Aside from deaths caused directly by heat, climate change poses other health-related threats. A longer, hotter summer, along with increased emissions from power plants trying to keep up with greater air conditioning demands, would likely intensify air pollution problems. This could result in more, and more serious cases of asthma, emphysema and lung disease for Wisconsin residents. Wisconsin's allergy season could lengthen because some plants would flourish in the extended summer. Warmer weather might also be more hospitable to disease-carrying insects like mosquitoes and ticks, leading to more cases of Lyme disease, tick-borne encephalitis, and possibly even malaria. Finally, more frequent severe weather events like forest fires, floods and dangerous storms could cause injuries and take lives.

Responding to a global threat

Despite the uncertainty of predicting the effects of climate change, scientists and policy-makers are not sitting idly by. Wisconsin is working with other states and nations to understand climate change and find ways to limit or prevent the disruption and devastation it could cause.

The Wisconsin Department of Natural Resources (DNR) has completed several studies showing that the use of energy-efficient technologies could reduce the state's emissions of greenhouse gases with little or no net cost. One study showed that if Wisconsin adopted improved energy efficiency measures, we could realize a 12.5-million-ton decrease in the growth of greenhouse gas emissions by 2010 (compared to projected levels) and save $490 million in energy expenditures at the same time. Another study predicted that investing in energy efficiency measures could create a $490 million increase in disposable income, a $41 million increase in gross state product, and 8,500 new jobs in 2010. Based on these studies, the Wisconsin DNR created the Wisconsin Climate Change Action Plan. For more information, see Wisconsin Climate Change.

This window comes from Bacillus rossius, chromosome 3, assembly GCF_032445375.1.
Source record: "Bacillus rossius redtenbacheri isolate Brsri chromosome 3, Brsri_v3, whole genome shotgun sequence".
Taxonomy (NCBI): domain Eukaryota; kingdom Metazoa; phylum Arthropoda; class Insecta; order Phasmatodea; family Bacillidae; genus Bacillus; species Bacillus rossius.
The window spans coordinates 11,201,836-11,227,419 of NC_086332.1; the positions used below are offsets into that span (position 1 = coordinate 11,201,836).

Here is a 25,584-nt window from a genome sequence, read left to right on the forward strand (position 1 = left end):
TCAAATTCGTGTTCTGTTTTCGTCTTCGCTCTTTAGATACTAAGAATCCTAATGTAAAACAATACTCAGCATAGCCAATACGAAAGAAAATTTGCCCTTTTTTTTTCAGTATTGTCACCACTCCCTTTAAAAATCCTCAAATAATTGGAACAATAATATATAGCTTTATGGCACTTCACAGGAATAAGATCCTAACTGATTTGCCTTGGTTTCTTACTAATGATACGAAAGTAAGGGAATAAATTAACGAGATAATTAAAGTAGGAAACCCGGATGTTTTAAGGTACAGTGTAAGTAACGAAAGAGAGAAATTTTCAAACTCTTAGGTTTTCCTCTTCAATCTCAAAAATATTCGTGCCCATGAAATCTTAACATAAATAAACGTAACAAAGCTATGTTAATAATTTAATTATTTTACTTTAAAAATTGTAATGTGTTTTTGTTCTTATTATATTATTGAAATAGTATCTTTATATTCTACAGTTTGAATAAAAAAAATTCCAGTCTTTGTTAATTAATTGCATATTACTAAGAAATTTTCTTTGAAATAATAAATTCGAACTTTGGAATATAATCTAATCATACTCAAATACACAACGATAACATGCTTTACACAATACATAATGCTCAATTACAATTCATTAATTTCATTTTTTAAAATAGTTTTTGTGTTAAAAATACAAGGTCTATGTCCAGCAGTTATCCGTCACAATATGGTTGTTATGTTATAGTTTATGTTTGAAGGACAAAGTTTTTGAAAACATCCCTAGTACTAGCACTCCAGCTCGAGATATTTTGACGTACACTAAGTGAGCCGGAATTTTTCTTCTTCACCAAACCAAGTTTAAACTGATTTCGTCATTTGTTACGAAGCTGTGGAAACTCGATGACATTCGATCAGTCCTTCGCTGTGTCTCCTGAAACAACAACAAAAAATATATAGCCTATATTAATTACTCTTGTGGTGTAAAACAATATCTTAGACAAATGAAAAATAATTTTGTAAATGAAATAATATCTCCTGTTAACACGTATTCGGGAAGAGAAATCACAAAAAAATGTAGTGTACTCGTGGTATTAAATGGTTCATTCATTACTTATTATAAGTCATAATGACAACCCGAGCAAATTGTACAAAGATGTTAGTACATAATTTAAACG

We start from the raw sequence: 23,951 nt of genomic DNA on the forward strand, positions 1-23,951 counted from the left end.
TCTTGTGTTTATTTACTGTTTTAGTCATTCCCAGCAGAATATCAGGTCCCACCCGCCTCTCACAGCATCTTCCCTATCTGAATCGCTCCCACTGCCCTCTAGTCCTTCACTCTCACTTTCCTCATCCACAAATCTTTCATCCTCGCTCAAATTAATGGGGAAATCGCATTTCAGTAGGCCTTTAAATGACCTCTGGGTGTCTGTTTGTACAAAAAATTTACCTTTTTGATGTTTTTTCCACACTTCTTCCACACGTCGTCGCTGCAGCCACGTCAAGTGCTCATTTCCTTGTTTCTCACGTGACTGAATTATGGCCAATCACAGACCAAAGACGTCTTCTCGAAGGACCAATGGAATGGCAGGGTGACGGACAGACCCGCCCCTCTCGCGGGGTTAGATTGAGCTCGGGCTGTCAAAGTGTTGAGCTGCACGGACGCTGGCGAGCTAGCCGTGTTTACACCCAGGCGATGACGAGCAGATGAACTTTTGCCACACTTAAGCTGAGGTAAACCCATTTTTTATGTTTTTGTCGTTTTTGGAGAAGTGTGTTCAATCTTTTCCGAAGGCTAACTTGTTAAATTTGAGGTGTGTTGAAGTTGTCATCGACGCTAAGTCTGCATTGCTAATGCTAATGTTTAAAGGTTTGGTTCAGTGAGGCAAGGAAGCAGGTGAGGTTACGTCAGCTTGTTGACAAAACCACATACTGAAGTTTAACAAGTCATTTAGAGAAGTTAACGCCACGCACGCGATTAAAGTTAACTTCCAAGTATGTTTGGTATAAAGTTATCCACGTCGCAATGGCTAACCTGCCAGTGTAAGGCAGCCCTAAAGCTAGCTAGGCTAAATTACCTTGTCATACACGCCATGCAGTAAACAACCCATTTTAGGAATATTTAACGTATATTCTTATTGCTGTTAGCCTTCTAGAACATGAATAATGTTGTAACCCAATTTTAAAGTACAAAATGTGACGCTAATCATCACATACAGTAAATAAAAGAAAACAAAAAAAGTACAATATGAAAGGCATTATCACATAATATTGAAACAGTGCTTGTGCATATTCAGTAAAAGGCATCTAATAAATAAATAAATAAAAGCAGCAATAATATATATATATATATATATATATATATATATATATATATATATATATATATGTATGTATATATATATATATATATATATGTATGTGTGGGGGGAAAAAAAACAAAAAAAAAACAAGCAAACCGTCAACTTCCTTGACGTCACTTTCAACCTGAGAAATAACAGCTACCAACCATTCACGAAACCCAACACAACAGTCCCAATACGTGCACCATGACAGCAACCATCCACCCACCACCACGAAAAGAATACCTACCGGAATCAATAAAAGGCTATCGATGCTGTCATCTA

In 1992, 154 nations and the European Union adopted the United Nations Framework Convention on Climate Change, a voluntary agreement to stabilize greenhouse gas emissions at 1990 levels. In December 1997 at a United Nations meeting in Kyoto, Japan, some industrialized countries went a step further and agreed to the Kyoto Protocol, which requires developed nations to reduce their greenhouse gas emissions to an average of 5 percent below 1990 levels by 2008-2012. Specific reduction commitments vary among nations. If the protocol goes into effect, it will require the U.S. to reduce

Greenhouse gas emissions to seven percent below 1990 levels. However, at current rates our nation stands to increase its emissions to 30 percent above 1990 levels by 2010. Our country is already the world's largest emitter of greenhouse gases, contributing approximately 23 percent of global emissions despite having only 5 percent of the world's population.

What can I do?

The solutions to global warming may seem to be out of our hands, but we can take action – and many of the things we can do to reduce greenhouse gas emissions offer personal benefits as well.

Save the planet – take the bus! © Robert Queen
Save the planet – take the bus!
© Robert Queen